Angelina Hall visited the Level 3 Neonatal Intensive Care Unit (NICU) in WellSpan York Hospital everyday like clockwork. She fell into a routine, arriving at 9 a.m. and leaving at 3 p.m.,or sometimes later, but she wasn't a nurse. Hall was monitoring U'Nyizàh Jay'myia Hall, her daughter, born May 1, at 23 weeks and two days. She weighed just one pound, four ounces.
Hall wasn't able to bring her baby girl home. For more than four months, she had to leave the hospital empty-handed.
That changed on Sept. 11. Her daughter wasn't ready to come home, but thanks to the Angel Eye System, Hall is able to check in on her baby, even after she leaves the hospital.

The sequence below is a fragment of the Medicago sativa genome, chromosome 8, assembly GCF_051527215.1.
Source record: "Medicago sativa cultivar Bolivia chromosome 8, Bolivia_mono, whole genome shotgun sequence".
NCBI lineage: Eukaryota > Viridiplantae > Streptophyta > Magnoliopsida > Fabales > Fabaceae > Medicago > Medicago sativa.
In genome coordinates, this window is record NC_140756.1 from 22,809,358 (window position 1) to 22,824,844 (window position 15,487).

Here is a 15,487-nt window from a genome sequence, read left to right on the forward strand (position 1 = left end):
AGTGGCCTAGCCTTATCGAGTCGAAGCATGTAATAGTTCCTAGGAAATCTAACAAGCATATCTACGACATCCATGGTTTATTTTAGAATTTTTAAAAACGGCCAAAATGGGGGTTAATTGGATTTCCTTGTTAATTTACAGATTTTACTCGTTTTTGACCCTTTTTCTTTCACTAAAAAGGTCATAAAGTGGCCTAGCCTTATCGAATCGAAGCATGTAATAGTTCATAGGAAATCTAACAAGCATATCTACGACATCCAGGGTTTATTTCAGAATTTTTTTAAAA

The cameras, placed on the bedside of every baby in the NICU, allow parents to watch their children in real-time 24/7. All a family needs is a valid email address and access to laptop, tablet or smartphone to tune in.
Hall never again has to wonder how her baby is doing.
"You do get a lot of anxiety when you're away from your baby and you miss her so much," Hall said. "Now I know that I can just log in on the Angel Eye and have a great experience with being able to see her. It gives you the security that she's OK."
Connecting parents to their babies digitally used to be tough to manage.
NICU assistant nurse manager Beth Swartz said York Hospital had one laptop and Gettysburg Hospital had another. The two would open up a video stream in which the mother could view their child, but there was a catch. The mother had to physically be in the hospital and it could not be used on two children at the same time.